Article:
The court-appointed receiver now running Path America, which bankrolled real-estate projects through Chinese immigrant investors, says three of its four developments should be put up for sale as soon as possible, including the 40-story Potala Tower in downtown Seattle.
The court-appointed receiver now running Path America, which bankrolled real-estate projects through Chinese immigrant investors, says three of its four uncompleted developments should be put up for sale as soon as possible, including the 40-story Potala Tower in downtown Seattle.
In a recovery plan filed late Wednesday in federal court, receiver Michael Grassmueck said he will soon ask court permission to market and sell the Potala Tower project, which is now a 60-foot-deep pit at 2116 Fourth Ave.
The receiver said he is “keeping in mind the potential adverse impact” on Chinese nationals who each invested $500,000 in Path America’s projects to obtain permanent-residency visas. According to the Securities and Exchange Commission, there are 250 such investors.
The receiver’s report says $45 million was also invested in several Path projects by a Chinese company, Binjiang Tower Corp.
Most Read Stories
- Bothell High teacher made up story of attack, police say
- Seahawks stadium chef John Howie apologizes, says transgender bathroom views were 'based on fear and not facts'
- Seahawks 27, Cowboys 17: Complete coverage of Seattle's third NFL preseason game
- Convicted of assault and accused of rape, star player received raft of second chances VIEW
- Nine questions for the Seahawks as they take on the Dallas Cowboys Thursday night
Construction on the tower began last year but was halted abruptly in August, days after federal regulators filed a civil fraud lawsuit alleging Path America’s CEO, Lobsang Dargey, siphoned off millions of dollars of investors’ funds for his personal use.
Dargey lost control of his real-estate projects last October, when the federal court placed them in a receivership and appointed Grassmueck to run Path America.
The tower was touted as offering 342 apartments and a 142-room Hotel Indigo, a boutique brand from InterContinental Hotels Group.
The Potala Farmer’s Market, a mixed-use project that’s 90 percent built, should be completed and leased up in the next nine months, Grassmueck told the court. Then it too should be sold, he said.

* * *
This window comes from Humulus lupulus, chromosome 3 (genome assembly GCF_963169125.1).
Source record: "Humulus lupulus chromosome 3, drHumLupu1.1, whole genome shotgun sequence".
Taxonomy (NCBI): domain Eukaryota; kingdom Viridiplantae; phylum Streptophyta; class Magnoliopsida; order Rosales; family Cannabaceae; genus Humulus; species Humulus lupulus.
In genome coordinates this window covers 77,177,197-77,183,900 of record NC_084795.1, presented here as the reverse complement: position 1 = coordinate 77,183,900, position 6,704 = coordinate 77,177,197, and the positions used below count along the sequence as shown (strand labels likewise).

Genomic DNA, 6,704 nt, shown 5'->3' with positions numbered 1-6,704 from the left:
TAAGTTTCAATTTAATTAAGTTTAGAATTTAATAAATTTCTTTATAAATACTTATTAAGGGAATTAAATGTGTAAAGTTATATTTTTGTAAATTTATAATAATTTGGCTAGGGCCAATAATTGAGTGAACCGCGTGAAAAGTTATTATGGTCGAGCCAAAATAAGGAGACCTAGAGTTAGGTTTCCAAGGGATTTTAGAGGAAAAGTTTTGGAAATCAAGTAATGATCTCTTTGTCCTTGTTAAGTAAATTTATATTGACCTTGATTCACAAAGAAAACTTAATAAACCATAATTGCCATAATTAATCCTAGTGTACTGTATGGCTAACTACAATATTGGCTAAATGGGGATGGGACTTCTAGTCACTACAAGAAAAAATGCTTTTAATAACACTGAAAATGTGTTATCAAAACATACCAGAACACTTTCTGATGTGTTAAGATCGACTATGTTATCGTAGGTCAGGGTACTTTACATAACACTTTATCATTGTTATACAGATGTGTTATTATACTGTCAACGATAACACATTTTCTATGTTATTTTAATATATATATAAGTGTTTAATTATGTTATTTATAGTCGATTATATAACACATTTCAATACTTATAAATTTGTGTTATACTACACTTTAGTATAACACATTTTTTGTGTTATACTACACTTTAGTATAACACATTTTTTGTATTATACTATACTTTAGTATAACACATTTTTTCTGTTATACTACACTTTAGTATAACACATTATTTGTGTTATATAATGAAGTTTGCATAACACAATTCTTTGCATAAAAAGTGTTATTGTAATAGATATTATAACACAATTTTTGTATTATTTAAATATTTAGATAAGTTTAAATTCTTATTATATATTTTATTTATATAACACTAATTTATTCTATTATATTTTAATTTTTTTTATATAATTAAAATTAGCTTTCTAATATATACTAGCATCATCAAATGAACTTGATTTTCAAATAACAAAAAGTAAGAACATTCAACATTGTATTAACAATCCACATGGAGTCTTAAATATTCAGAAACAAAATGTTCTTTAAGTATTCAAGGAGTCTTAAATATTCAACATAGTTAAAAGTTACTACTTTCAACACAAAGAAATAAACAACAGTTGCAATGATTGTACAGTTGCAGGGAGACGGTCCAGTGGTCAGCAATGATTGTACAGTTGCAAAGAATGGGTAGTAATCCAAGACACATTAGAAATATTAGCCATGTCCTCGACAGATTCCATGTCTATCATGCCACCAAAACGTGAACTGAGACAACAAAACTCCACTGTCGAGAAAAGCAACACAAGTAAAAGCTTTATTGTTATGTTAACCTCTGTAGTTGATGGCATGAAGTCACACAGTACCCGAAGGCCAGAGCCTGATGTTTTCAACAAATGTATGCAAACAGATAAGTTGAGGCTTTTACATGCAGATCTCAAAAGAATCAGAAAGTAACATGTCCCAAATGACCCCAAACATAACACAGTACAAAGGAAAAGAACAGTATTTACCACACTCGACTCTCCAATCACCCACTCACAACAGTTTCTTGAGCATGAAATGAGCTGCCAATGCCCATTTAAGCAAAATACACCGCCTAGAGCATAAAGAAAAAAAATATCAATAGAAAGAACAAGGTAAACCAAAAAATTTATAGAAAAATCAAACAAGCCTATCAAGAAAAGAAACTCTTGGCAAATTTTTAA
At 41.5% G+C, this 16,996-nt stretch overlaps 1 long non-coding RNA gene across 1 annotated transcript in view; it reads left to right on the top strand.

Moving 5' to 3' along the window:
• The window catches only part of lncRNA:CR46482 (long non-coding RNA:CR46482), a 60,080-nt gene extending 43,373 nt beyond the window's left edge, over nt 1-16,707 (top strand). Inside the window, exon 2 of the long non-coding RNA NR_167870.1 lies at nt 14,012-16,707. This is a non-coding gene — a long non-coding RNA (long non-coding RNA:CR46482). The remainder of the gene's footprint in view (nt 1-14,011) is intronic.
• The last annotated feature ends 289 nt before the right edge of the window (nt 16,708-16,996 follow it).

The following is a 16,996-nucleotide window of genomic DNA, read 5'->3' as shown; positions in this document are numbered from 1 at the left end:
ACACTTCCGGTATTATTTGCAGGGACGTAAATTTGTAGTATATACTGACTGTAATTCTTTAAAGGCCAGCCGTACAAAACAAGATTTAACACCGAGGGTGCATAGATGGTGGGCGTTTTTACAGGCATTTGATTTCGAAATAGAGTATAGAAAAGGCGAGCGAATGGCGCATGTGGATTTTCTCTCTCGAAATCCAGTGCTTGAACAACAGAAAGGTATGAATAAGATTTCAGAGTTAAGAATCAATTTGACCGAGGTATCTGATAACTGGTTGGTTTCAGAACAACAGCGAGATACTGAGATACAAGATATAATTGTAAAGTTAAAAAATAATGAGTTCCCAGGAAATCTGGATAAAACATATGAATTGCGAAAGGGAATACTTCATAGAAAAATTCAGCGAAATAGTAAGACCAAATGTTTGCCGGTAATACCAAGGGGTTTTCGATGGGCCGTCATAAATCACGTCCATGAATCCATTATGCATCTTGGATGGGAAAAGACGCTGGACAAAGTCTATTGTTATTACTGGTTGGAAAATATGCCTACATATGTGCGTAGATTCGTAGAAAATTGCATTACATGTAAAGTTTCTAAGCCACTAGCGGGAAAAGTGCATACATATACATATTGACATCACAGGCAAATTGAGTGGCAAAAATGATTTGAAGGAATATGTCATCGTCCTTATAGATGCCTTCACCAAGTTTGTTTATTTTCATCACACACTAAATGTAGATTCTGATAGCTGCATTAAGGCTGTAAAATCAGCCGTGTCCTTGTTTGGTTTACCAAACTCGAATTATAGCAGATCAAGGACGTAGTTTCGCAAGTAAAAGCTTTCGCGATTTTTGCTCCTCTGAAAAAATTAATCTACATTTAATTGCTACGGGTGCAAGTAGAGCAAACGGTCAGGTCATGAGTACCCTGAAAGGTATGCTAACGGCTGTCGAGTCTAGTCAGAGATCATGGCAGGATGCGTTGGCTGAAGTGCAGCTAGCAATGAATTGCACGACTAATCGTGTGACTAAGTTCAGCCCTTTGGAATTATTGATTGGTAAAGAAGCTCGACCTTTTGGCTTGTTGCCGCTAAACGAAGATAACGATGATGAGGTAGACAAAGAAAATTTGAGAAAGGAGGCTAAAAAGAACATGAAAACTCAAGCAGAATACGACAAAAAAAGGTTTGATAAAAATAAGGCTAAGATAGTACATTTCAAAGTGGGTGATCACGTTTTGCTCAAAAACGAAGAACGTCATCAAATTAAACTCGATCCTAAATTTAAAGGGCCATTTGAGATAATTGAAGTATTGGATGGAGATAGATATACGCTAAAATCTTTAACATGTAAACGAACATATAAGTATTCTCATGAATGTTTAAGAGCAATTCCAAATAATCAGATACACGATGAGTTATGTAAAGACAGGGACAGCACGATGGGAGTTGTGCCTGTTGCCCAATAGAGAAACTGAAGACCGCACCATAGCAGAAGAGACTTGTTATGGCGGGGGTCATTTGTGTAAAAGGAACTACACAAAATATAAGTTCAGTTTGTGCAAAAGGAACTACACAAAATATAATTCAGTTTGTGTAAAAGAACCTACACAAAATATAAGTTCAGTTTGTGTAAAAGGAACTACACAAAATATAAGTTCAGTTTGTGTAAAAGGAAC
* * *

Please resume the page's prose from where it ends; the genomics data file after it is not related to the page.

About 80 Chinese nationals invested nearly $40 million in the Potala Farmer’s Market. Many have filed petitions with the U.S. Citizenship and Immigration Services (USCIS) to obtain permanent-residency visas through the EB-5 program.
But the federal immigration agency has notified the receiver it plans to terminate Path America from the EB-5 program for both the Potala Tower and Farmer’s Market projects, Grassmueck wrote.
“While there is no way to know what USCIS will do, it is possible that there is an EB-5 benefit by completing the project as originally contemplated,” Grassmueck wrote.
Path America also had bought land in Shoreline and Kirkland and was deep in the planning process to obtain building permits for developments.
In a separate filing, Grassmueck said he has recovered $47 million in cash from different Path America bank accounts. But the funds in specific projects’ accounts were insufficient to cover their post-receivership expenses, he said. He expects to spend $2.28 million through Aug. 31 to cover the receivership’s expenses.
Grassmueck said he had to make $500,000 in payments to Potala Tower contractors to preserve the project’s value and minimize the chance of liens being recorded against it.
In his recovery plan, Grassmueck said he’ll pursue claims against Dargey and his other companies if money the former CEO transferred out wasn’t returned to the receivership voluntarily.
Of the $64 million in EB-5 funds received for the Potala Tower, over $30 million was paid to other Dargey companies, Grassmueck told the court in November. And of the $39 million in EB-5 funds raised for the Farmer’s Market, more than $15 million was transferred to other firms Dargey controls, he said.
Information in this article, originally published Jan. 20, 2016, was corrected Jan. 25. A previous version of this story incorrectly refered to the Everett Farmer’s Market, based on the court-appointed receiver’s report. The Everett Farmers Market is an unrelated seasonal outdoor market.